It’s a zesty, heavily lime- and gin-flavored drink with lots of bubbles, few calories, and not enough sugar to count.
If you’re on a low-carb or keto diet, this is the cocktail for you.
Much like the Wisconsin brandy old-fashioned, the birthplace of the Manhattan is right there in the name. It’s one of New York City’s signature cocktails.
It’s an elegant, sophisticated drink that you can whip up in just 5 minutes with only three ingredients: bourbon (or rye), sweet red vermouth, and orange bitters.
The drink’s intricate, unique flavor, which contains notes of caramel, herbs, vanilla, and oak, contributes to its popularity.
It’s a bittersweet drink with a hint of spice in it, as well.
It’s been around since the late-1800s, and it isn’t going anywhere anytime soon.
The Hurricane is another New Orleans favorite, especially for those of us who enjoy sweet, tropical drinks that give us a sugar rush along with our buzz.
Rumored to have been created as a way of selling off cheap, less tasty rum, the hurricane gets its flavor from passion fruit juice, orange juice, grenadine, simple syrup, and lime juice.
There’s both dark and white rum in it, so it’s pretty strong, and you’ll add orange slices and maraschino cherries to make it look nice, too.
It’s a classic party drink if there ever was one, and you’d be hard-pressed to find someone who didn’t enjoy one now and then.
The dirty martini is a New York staple, and most people can instantly recognize its light golden color and olive garnishes without any trouble.
The drink combines two simple ingredients: vodka and olive juice. As a result, it’s a salty, somewhat bitter drink that’s nonetheless delicious.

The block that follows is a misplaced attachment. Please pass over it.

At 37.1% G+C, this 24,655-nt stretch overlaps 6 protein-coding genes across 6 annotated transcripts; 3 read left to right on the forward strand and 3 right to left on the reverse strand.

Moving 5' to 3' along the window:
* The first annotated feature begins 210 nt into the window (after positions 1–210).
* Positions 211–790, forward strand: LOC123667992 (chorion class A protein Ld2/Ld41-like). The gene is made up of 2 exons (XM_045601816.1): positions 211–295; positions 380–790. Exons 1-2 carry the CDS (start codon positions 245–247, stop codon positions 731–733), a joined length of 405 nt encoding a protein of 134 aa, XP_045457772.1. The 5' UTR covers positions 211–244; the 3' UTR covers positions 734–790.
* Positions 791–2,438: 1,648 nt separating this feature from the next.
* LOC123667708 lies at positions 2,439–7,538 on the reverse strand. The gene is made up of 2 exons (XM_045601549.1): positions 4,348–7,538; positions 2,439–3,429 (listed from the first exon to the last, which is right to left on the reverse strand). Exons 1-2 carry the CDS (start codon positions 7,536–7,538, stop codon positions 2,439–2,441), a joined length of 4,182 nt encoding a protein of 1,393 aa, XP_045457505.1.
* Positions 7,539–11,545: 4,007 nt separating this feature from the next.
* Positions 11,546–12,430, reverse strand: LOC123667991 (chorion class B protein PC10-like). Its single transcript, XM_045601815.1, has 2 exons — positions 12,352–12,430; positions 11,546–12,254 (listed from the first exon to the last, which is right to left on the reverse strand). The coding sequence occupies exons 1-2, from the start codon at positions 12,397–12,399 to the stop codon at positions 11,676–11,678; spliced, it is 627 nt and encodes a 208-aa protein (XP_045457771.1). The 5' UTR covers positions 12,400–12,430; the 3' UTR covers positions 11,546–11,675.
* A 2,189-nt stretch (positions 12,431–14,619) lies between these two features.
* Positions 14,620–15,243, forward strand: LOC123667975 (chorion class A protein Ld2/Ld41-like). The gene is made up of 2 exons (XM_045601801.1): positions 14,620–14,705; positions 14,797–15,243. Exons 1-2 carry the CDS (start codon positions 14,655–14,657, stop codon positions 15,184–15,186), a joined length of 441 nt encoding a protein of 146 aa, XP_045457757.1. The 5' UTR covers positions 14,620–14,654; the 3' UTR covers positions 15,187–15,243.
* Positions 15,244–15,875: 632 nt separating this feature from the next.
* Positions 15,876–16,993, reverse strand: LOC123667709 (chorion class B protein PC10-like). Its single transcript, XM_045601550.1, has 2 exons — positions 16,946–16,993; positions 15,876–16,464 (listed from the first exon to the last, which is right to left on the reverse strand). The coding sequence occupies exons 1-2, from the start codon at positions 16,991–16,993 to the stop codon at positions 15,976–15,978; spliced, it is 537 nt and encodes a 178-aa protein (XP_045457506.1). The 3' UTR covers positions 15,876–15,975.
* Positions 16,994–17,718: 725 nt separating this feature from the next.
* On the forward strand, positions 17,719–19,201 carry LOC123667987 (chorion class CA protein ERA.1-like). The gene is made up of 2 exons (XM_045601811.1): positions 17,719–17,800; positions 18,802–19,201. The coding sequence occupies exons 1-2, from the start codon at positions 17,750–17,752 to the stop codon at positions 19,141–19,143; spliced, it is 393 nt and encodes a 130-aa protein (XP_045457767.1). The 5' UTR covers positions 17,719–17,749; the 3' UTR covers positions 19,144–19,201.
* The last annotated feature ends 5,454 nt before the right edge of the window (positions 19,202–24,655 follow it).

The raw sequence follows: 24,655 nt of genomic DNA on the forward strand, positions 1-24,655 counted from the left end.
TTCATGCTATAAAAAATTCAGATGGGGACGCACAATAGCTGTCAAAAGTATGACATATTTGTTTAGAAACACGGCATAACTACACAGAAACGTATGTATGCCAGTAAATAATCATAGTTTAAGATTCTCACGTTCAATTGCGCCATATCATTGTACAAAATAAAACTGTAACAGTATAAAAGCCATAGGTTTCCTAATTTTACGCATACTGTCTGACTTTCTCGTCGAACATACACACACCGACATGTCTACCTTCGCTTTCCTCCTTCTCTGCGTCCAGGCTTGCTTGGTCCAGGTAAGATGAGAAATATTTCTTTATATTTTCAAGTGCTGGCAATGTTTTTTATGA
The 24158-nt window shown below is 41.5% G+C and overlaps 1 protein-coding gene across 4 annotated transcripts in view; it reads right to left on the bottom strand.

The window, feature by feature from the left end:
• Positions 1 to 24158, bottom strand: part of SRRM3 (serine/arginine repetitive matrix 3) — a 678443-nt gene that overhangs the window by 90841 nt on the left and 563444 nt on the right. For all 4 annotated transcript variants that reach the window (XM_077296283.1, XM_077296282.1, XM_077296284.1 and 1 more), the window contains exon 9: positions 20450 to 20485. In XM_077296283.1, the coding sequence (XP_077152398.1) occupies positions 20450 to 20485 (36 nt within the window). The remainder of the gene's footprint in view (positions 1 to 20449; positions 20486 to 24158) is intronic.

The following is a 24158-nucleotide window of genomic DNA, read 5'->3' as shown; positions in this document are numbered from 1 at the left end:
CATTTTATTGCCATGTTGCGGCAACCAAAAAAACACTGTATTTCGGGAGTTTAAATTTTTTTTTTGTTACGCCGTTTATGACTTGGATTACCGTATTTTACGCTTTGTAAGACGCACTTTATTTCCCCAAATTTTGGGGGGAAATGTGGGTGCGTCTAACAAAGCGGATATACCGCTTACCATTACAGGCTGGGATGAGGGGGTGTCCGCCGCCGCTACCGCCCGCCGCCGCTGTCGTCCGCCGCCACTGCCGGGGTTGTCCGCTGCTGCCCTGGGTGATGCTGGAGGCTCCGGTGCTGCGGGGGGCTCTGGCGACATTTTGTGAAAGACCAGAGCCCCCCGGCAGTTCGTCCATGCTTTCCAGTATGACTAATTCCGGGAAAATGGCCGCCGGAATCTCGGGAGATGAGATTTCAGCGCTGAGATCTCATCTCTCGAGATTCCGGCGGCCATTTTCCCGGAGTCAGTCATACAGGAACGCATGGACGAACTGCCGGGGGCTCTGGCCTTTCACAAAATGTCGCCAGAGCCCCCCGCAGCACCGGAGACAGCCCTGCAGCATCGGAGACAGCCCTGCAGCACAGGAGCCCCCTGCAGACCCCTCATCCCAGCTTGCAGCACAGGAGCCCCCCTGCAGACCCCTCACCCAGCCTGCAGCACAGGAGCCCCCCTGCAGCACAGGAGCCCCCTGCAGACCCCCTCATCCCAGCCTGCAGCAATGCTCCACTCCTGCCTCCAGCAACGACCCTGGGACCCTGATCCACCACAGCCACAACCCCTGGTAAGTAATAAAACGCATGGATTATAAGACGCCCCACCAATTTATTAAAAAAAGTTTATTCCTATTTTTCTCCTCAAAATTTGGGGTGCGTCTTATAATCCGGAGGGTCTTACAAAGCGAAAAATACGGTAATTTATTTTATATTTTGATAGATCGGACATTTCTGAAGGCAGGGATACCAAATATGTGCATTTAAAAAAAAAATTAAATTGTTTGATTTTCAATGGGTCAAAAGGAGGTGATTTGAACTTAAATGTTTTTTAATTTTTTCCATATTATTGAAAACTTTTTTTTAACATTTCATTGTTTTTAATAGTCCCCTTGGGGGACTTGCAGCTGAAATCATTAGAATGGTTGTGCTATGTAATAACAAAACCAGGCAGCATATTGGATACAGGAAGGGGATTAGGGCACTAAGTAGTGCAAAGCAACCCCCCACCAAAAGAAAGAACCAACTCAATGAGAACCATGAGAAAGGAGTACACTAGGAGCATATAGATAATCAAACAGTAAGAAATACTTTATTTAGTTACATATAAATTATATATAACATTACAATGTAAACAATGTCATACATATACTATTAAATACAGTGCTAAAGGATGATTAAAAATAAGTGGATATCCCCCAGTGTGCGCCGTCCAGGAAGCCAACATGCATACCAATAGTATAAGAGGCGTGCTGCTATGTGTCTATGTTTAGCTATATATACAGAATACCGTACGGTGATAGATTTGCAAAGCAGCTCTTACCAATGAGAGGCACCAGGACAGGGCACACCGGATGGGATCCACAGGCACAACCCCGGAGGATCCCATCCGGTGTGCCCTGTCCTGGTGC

It’s a fantastic before- or after-dinner drink, and it pairs well with shrimp, deviled eggs, and other earthy, umami-packed appetizers.
If there are three things the south always gets right, they are sweet tea, fried chicken, and lemonade, so it makes sense that Lynchburg Lemonade comes from Huntsville, Alabama.
You’ll make it with one part each of Jack Daniels, sweet and sour mix, and triple sec.
Then, you’ll add four parts Sprite, and a jar of maraschino cherries and a lemon for the garnish.
It’s tart, tangy, and supremely refreshing, and if you’re spending your summers in the Alabama heat, you just can’t beat this delicious drink.
This last drink is one of the most well-known but underrated drinks in America.
The Long Island iced tea was born in Long Island, New York, and it’s one decadent and dangerous drink.
It’s so much stronger than people imagine it to be simply because of the sheer amount of liquor you’ll add to it.
This drink combines tequila, vodka, white rum, triple sec, gin, simple syrup, lemon juice, and Coke.
If you follow the recipe and add only a half-ounce of each, it isn’t too strong.
Some people, though, add an ounce (or more) of each liquor, and that drink can knock you on your butt pretty quickly.
And in case you’ve never had one, yes, you read the ingredients correctly.
There’s no actual tea in Long Island Iced Tea, but it takes its name from the color, which looks a lot like tea.